Press Release

Hayabusa Performes Star Tracker imaging of Asteroid Itokawa

By SpaceRef Editor
August 15, 2005
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Hayabusa Performes Star Tracker imaging of Asteroid Itokawa

For almost two years and three months after the launch in May of 2003, Hayabusa spacecraft has traveled a long journey by way of Earth gravity assist in May of 2004, and will make a world’s first low thrust rendezvous with a near-Earth asteroid Itokawa next month.

Hayabusa performed the Star Tracker imaging of Itokawa on July 29-30, August 8-9 and August 12. Totally, 24 images were taken and the hybrid navigation combining both radio and optical measurement was performed and the results came out enough well to guide the spacecraft making a final approach to the object. The optical navigation at very slow approach speed under ion engines propulsion is what Hayabusa has demonstrated for the first time. The exposure of Optical Navigation Camera (ONC), a high resolution imager, is also planned one or two weeks later.

Hayabusa carries three reaction wheels aboard. There was an incident on x-axis wheel, whose friction exceeded a driving torque on July 31 and stopped. However, the spacecraft is designed equipped with Double-Reaction-Wheel (DRW) mode software, and taking the advantage of it, the spacecraft resumed the attitude stability and has been operated normally. The project team is confident in accomplishing a series of scientific observation including sample collection scheduled during the proximity phase.

The spacecraft is, as of August 12th, at about 35,000 kilometer at the very slow approach speed of 38 meters per second. This is peculiar to the low thrust rendezvous that has not ever been experienced. The spacecraft will turn off the ion engines at the distance of 3,500 km to the object leaving intentional residual approach speed of 10 meters per second that is scheduled decelerated via Reaction Control System aboard. And in the middle of September, Hayabusa comes to still with respect to Itokawa at the distance of 20 km, Gate Position.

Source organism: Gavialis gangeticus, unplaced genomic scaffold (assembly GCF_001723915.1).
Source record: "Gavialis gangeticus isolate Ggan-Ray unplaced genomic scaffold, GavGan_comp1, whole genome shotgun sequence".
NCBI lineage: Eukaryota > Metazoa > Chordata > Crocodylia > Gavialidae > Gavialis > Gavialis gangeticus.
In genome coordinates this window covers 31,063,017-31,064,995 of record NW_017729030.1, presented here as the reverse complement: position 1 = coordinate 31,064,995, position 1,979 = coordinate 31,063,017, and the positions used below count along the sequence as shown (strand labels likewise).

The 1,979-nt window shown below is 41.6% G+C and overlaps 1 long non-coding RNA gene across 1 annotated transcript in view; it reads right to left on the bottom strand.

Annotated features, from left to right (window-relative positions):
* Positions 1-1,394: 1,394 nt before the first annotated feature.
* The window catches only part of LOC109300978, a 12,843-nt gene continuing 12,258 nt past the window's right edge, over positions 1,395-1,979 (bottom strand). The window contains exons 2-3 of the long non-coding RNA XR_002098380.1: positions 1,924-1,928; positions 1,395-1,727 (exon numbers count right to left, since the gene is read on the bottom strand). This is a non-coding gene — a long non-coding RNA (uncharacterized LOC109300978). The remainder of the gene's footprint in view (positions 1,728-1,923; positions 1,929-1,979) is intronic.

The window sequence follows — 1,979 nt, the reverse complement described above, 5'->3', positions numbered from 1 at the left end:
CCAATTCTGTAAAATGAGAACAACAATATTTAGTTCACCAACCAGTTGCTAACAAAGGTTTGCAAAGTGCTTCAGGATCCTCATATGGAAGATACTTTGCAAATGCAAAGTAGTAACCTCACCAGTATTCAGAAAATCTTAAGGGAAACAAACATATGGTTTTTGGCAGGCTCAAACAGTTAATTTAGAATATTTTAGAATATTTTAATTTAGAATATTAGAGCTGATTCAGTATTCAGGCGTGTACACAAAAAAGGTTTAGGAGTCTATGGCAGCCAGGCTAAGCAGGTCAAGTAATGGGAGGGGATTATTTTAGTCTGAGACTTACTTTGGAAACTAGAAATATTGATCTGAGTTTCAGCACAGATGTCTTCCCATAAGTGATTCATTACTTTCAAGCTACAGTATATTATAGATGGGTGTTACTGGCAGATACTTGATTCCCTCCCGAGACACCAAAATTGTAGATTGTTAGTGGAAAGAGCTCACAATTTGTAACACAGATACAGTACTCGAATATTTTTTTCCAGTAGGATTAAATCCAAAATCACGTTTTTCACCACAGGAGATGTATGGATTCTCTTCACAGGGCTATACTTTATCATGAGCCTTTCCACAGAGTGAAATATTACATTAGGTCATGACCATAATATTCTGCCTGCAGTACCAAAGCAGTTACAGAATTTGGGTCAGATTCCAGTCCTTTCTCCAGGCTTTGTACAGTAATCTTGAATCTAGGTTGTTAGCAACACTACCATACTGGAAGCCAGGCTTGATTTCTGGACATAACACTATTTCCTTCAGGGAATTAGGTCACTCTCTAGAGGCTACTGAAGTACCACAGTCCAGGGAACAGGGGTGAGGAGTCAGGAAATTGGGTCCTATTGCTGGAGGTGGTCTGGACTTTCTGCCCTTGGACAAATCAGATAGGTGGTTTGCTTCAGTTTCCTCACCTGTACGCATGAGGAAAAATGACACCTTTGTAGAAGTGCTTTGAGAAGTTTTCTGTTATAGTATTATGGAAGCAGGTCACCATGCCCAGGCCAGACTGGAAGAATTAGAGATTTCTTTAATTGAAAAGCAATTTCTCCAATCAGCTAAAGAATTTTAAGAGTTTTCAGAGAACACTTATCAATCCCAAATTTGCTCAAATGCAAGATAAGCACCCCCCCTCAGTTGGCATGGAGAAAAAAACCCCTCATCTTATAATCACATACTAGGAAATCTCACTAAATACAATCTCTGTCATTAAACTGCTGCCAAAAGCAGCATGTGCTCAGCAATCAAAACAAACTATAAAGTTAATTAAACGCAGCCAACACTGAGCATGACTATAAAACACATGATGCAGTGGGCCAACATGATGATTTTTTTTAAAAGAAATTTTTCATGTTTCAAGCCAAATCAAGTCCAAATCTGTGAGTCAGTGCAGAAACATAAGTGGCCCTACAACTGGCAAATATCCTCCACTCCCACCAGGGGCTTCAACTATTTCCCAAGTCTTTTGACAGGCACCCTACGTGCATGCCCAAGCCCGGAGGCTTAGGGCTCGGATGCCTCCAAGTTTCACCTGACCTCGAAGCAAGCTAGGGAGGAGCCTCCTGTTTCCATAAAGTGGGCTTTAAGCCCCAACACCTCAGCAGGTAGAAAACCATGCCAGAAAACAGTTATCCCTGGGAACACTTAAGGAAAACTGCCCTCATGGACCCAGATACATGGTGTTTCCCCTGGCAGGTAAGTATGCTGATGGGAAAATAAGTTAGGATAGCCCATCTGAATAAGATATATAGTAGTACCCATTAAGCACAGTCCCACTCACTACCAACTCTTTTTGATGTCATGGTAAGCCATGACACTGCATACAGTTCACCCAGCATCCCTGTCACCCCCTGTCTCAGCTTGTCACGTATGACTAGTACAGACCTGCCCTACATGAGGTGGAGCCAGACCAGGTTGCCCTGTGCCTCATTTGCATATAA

(This release is coordinated with NASA.)

1.Image of Asteroid Itokawa taken by HAYABUSA’s Star Tracker <#1> 2.Predicted position and observed position of Asteroid Itokawa <#2> 3.Brightness of Asteroid Itokawa <#3> 4.The locus of Asteroid Itokawa <#4>

[Image] 1. Image of Asteroid Itokawa taken by HAYABUSA’s Star Tracker Image of Asteroid Itokawa

This shows the object conceived Itokawa moves amid stars and strongly suggests this is not a star but a kind of planet. The constellation over which the object is exposed is the Puppis between the Canis Major (Great Dog) and the Carina. Itokawa may not be seen toward that direction from Earth, but seen via radio toward the Sun, nearest of which Itokawa should be together with Hayabusa spacecraft. Itokawa seen from Hayabusa has increased quite rapidly its brightness up to the magnitude four.

[Chart] 2. Predicted position and observed position of Asteroid Itokawa

It draws loci of the Itokawa direction from Hayabusa. Where Itokawa was exposed is plotted against the star map. Any object whose orbit parameters are different from those of Itokawa should never have been photographed. This simply indicates what is actually exposed is sure to be the object we have sought so far, which is our target destination, Itokawa.

Whenever the optical navigation is performed, the relative trajectory has been updated and this process results in the loci corrected, so that the Itokawa direction should coincide with what was predicted. The optical measurements were combined with the radio data obtained on the ground. This sophisticated process is so called a hybrid navigation technique. These results conclude we could successfully complete the hybrid navigation task. The final portion of the locus was not significantly corrected and this implies our predict has already been enough accurate to guide the spacecraft to Itokawa.

[Chart] 3. Brightness of Asteroid Itokawa

The brightness intensity of the object conceived Itokawa is plotted along with exposure time. The predict curve of it derives from the shape and rotation parameters determined last year, when Itokawa flew close by the Earth. It is of great importance to notice that this object’s light curve shows a beautiful fit for the predict. This indirectly proves that the object is Itokawa.

[Animation] 4. The locus of Asteroid Itokawa

SpaceRef staff editor.